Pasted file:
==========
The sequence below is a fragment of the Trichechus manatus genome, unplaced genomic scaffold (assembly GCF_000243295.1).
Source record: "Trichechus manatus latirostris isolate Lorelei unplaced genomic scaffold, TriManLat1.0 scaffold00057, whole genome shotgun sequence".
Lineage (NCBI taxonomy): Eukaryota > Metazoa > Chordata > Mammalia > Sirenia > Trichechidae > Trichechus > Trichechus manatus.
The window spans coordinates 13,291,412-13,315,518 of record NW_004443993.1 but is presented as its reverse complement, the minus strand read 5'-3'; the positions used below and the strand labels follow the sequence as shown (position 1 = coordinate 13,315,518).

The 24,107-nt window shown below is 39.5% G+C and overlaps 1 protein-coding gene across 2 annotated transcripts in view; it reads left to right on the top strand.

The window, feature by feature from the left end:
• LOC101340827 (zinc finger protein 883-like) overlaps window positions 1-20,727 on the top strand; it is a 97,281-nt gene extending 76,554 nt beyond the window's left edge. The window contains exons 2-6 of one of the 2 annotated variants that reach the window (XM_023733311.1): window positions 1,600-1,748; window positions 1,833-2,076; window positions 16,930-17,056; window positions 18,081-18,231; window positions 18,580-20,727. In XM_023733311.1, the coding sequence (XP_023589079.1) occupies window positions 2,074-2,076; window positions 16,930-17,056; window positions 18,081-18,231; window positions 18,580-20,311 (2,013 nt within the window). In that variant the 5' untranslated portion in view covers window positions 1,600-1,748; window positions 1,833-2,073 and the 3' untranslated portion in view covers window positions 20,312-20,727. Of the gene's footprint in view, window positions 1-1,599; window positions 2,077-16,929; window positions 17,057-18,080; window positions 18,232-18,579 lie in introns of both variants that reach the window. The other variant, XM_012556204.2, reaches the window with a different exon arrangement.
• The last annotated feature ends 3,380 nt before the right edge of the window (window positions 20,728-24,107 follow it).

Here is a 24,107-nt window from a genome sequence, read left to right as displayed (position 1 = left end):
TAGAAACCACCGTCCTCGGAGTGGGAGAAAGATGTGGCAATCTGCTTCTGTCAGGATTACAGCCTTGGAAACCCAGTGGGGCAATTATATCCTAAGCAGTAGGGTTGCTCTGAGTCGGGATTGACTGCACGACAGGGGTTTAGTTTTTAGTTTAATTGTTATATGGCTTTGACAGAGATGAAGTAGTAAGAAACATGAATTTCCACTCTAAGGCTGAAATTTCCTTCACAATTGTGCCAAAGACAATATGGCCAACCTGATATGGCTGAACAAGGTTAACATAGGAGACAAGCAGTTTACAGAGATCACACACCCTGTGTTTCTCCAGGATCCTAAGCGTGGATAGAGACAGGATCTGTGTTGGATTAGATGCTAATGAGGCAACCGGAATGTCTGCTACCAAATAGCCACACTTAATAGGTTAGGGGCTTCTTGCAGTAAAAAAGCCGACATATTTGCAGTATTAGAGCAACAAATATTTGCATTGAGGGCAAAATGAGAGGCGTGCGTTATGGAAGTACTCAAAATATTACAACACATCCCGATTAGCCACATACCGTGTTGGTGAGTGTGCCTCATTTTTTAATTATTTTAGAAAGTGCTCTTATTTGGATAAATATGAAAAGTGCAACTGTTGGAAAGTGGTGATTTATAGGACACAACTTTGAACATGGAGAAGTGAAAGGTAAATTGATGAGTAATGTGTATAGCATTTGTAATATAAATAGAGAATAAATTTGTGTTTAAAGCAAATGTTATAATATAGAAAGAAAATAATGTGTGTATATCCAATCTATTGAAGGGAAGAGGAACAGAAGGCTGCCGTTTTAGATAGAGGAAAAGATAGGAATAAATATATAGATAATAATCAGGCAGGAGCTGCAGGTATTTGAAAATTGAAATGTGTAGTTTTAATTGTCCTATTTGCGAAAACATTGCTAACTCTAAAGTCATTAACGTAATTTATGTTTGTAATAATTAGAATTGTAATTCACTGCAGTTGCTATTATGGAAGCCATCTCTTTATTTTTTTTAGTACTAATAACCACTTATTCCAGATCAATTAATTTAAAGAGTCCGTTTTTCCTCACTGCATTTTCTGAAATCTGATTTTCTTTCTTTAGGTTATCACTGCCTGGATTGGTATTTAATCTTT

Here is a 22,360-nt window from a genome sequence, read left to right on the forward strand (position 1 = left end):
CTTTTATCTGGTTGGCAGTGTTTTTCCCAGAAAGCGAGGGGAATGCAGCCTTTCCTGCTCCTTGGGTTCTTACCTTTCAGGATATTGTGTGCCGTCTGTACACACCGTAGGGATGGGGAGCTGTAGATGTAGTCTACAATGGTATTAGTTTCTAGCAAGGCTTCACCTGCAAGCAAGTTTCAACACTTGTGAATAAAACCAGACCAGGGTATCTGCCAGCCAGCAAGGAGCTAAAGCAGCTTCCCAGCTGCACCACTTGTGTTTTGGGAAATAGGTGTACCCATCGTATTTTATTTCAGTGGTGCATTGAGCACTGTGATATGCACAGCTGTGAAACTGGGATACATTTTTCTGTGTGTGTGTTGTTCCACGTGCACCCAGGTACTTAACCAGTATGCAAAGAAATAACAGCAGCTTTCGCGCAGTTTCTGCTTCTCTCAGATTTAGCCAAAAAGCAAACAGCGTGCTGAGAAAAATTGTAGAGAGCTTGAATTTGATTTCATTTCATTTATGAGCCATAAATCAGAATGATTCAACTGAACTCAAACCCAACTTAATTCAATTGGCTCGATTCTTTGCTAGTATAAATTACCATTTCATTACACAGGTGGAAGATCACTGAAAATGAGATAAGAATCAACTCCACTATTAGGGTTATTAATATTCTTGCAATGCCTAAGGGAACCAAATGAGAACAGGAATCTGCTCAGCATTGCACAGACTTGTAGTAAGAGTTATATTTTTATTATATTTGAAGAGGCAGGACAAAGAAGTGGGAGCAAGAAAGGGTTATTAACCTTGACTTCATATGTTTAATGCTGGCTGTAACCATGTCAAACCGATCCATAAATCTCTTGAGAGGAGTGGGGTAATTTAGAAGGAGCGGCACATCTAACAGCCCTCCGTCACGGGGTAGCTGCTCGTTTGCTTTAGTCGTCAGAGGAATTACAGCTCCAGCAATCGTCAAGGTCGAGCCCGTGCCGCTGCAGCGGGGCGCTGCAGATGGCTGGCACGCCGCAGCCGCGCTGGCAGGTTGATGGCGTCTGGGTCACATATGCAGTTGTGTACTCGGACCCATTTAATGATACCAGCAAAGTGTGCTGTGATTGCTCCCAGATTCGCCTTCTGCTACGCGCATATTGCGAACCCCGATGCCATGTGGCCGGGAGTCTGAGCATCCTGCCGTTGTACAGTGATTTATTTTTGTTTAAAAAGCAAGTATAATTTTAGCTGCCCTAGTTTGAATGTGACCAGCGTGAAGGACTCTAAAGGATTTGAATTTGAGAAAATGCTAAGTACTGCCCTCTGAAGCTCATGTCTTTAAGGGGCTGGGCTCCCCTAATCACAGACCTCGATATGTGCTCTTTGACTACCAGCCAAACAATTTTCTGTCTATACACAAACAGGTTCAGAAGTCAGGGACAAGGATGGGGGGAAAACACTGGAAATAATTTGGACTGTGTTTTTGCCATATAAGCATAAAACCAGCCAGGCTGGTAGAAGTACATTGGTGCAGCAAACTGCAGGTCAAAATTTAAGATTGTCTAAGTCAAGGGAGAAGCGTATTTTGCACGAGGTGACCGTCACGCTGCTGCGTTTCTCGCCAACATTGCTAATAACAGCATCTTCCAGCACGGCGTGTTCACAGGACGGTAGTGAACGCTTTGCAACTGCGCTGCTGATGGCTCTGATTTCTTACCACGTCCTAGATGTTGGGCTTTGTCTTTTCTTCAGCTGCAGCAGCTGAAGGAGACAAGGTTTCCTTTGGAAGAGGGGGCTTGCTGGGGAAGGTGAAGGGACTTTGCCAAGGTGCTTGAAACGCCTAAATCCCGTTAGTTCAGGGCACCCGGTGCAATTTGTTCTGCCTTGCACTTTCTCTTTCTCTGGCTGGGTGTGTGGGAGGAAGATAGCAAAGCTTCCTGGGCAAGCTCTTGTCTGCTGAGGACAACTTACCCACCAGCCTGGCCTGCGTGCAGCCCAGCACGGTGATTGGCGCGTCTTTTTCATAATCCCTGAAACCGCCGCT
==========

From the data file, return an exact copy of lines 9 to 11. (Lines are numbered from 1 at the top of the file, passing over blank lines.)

Here is a 24,107-nt window from a genome sequence, read left to right as displayed (position 1 = left end):
TAGAAACCACCGTCCTCGGAGTGGGAGAAAGATGTGGCAATCTGCTTCTGTCAGGATTACAGCCTTGGAAACCCAGTGGGGCAATTATATCCTAAGCAGTAGGGTTGCTCTGAGTCGGGATTGACTGCACGACAGGGGTTTAGTTTTTAGTTTAATTGTTATATGGCTTTGACAGAGATGAAGTAGTAAGAAACATGAATTTCCACTCTAAGGCTGAAATTTCCTTCACAATTGTGCCAAAGACAATATGGCCAACCTGATATGGCTGAACAAGGTTAACATAGGAGACAAGCAGTTTACAGAGATCACACACCCTGTGTTTCTCCAGGATCCTAAGCGTGGATAGAGACAGGATCTGTGTTGGATTAGATGCTAATGAGGCAACCGGAATGTCTGCTACCAAATAGCCACACTTAATAGGTTAGGGGCTTCTTGCAGTAAAAAAGCCGACATATTTGCAGTATTAGAGCAACAAATATTTGCATTGAGGGCAAAATGAGAGGCGTGCGTTATGGAAGTACTCAAAATATTACAACACATCCCGATTAGCCACATACCGTGTTGGTGAGTGTGCCTCATTTTTTAATTATTTTAGAAAGTGCTCTTATTTGGATAAATATGAAAAGTGCAACTGTTGGAAAGTGGTGATTTATAGGACACAACTTTGAACATGGAGAAGTGAAAGGTAAATTGATGAGTAATGTGTATAGCATTTGTAATATAAATAGAGAATAAATTTGTGTTTAAAGCAAATGTTATAATATAGAAAGAAAATAATGTGTGTATATCCAATCTATTGAAGGGAAGAGGAACAGAAGGCTGCCGTTTTAGATAGAGGAAAAGATAGGAATAAATATATAGATAATAATCAGGCAGGAGCTGCAGGTATTTGAAAATTGAAATGTGTAGTTTTAATTGTCCTATTTGCGAAAACATTGCTAACTCTAAAGTCATTAACGTAATTTATGTTTGTAATAATTAGAATTGTAATTCACTGCAGTTGCTATTATGGAAGCCATCTCTTTATTTTTTTTAGTACTAATAACCACTTATTCCAGATCAATTAATTTAAAGAGTCCGTTTTTCCTCACTGCATTTTCTGAAATCTGATTTTCTTTCTTTAGGTTATCACTGCCTGGATTGGTATTTAATCTTT

Here is a 22,360-nt window from a genome sequence, read left to right on the forward strand (position 1 = left end):